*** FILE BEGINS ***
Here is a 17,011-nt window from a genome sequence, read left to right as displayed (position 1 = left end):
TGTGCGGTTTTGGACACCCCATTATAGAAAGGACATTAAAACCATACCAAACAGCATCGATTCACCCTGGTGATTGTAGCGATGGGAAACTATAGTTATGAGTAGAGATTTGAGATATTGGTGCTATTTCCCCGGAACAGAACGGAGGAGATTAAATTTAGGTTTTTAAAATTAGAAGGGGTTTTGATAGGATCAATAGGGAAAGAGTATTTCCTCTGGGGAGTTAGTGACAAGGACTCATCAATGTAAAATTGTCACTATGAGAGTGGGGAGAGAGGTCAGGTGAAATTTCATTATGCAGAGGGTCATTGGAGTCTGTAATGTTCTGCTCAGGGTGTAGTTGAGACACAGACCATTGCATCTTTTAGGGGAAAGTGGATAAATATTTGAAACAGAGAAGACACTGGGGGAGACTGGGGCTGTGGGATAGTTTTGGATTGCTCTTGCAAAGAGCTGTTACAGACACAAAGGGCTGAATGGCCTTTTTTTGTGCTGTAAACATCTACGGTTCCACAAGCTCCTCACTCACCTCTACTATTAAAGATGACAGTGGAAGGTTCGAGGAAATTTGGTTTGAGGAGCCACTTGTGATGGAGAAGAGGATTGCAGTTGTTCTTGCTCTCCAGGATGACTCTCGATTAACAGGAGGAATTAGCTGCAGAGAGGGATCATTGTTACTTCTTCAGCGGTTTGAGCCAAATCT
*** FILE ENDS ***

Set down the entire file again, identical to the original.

Here is a 17,011-nt window from a genome sequence, read left to right as displayed (position 1 = left end):
TGTGCGGTTTTGGACACCCCATTATAGAAAGGACATTAAAACCATACCAAACAGCATCGATTCACCCTGGTGATTGTAGCGATGGGAAACTATAGTTATGAGTAGAGATTTGAGATATTGGTGCTATTTCCCCGGAACAGAACGGAGGAGATTAAATTTAGGTTTTTAAAATTAGAAGGGGTTTTGATAGGATCAATAGGGAAAGAGTATTTCCTCTGGGGAGTTAGTGACAAGGACTCATCAATGTAAAATTGTCACTATGAGAGTGGGGAGAGAGGTCAGGTGAAATTTCATTATGCAGAGGGTCATTGGAGTCTGTAATGTTCTGCTCAGGGTGTAGTTGAGACACAGACCATTGCATCTTTTAGGGGAAAGTGGATAAATATTTGAAACAGAGAAGACACTGGGGGAGACTGGGGCTGTGGGATAGTTTTGGATTGCTCTTGCAAAGAGCTGTTACAGACACAAAGGGCTGAATGGCCTTTTTTTGTGCTGTAAACATCTACGGTTCCACAAGCTCCTCACTCACCTCTACTATTAAAGATGACAGTGGAAGGTTCGAGGAAATTTGGTTTGAGGAGCCACTTGTGATGGAGAAGAGGATTGCAGTTGTTCTTGCTCTCCAGGATGACTCTCGATTAACAGGAGGAATTAGCTGCAGAGAGGGATCATTGTTACTTCTTCAGCGGTTTGAGCCAAATCT